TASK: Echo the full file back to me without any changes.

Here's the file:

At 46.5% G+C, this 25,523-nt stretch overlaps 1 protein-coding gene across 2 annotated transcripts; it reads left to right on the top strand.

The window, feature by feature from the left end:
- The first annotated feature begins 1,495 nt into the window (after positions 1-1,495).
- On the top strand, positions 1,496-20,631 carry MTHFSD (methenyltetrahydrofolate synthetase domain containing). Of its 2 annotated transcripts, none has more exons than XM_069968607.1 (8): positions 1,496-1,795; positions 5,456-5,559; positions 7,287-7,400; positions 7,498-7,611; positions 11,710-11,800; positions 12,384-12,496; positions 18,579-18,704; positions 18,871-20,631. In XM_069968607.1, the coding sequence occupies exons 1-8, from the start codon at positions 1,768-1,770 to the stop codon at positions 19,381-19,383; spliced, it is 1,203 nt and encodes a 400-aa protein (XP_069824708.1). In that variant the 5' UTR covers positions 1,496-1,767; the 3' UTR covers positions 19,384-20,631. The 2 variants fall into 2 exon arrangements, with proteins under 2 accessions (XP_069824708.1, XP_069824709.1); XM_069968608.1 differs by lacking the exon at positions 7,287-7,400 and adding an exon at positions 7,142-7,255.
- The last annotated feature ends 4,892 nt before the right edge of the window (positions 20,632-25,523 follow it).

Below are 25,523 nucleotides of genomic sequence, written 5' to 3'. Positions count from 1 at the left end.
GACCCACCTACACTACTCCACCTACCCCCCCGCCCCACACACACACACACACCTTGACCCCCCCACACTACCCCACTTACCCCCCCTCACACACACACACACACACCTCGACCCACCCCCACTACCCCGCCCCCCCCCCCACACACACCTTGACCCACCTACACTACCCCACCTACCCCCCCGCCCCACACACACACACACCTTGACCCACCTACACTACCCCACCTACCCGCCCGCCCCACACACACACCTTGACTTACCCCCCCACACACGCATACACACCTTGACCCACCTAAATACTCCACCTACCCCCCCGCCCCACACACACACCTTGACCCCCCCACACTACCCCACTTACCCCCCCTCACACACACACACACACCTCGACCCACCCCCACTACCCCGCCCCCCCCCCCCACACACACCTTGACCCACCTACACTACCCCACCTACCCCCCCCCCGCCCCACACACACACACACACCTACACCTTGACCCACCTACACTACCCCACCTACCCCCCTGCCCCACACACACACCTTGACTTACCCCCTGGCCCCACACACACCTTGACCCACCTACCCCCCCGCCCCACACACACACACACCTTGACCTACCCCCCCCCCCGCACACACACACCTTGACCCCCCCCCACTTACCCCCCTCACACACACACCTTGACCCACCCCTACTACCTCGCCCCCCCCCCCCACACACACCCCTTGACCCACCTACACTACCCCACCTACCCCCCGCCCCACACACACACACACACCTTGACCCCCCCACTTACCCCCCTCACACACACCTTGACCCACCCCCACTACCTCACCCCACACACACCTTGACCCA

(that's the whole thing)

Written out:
At 46.5% G+C, this 25,523-nt stretch overlaps 1 protein-coding gene across 2 annotated transcripts; it reads left to right on the top strand.

The window, feature by feature from the left end:
- The first annotated feature begins 1,495 nt into the window (after positions 1-1,495).
- On the top strand, positions 1,496-20,631 carry MTHFSD (methenyltetrahydrofolate synthetase domain containing). Of its 2 annotated transcripts, none has more exons than XM_069968607.1 (8): positions 1,496-1,795; positions 5,456-5,559; positions 7,287-7,400; positions 7,498-7,611; positions 11,710-11,800; positions 12,384-12,496; positions 18,579-18,704; positions 18,871-20,631. In XM_069968607.1, the coding sequence occupies exons 1-8, from the start codon at positions 1,768-1,770 to the stop codon at positions 19,381-19,383; spliced, it is 1,203 nt and encodes a 400-aa protein (XP_069824708.1). In that variant the 5' UTR covers positions 1,496-1,767; the 3' UTR covers positions 19,384-20,631. The 2 variants fall into 2 exon arrangements, with proteins under 2 accessions (XP_069824708.1, XP_069824709.1); XM_069968608.1 differs by lacking the exon at positions 7,287-7,400 and adding an exon at positions 7,142-7,255.
- The last annotated feature ends 4,892 nt before the right edge of the window (positions 20,632-25,523 follow it).

Below are 25,523 nucleotides of genomic sequence, written 5' to 3'. Positions count from 1 at the left end.
GACCCACCTACACTACTCCACCTACCCCCCCGCCCCACACACACACACACACCTTGACCCCCCCACACTACCCCACTTACCCCCCCTCACACACACACACACACACCTCGACCCACCCCCACTACCCCGCCCCCCCCCCCACACACACCTTGACCCACCTACACTACCCCACCTACCCCCCCGCCCCACACACACACACACCTTGACCCACCTACACTACCCCACCTACCCGCCCGCCCCACACACACACCTTGACTTACCCCCCCACACACGCATACACACCTTGACCCACCTAAATACTCCACCTACCCCCCCGCCCCACACACACACCTTGACCCCCCCACACTACCCCACTTACCCCCCCTCACACACACACACACACCTCGACCCACCCCCACTACCCCGCCCCCCCCCCCCACACACACCTTGACCCACCTACACTACCCCACCTACCCCCCCCCCGCCCCACACACACACACACACCTACACCTTGACCCACCTACACTACCCCACCTACCCCCCTGCCCCACACACACACCTTGACTTACCCCCTGGCCCCACACACACCTTGACCCACCTACCCCCCCGCCCCACACACACACACACCTTGACCTACCCCCCCCCCCGCACACACACACCTTGACCCCCCCCCACTTACCCCCCTCACACACACACCTTGACCCACCCCTACTACCTCGCCCCCCCCCCCCACACACACCCCTTGACCCACCTACACTACCCCACCTACCCCCCGCCCCACACACACACACACACCTTGACCCCCCCACTTACCCCCCTCACACACACCTTGACCCACCCCCACTACCTCACCCCACACACACCTTGACCCA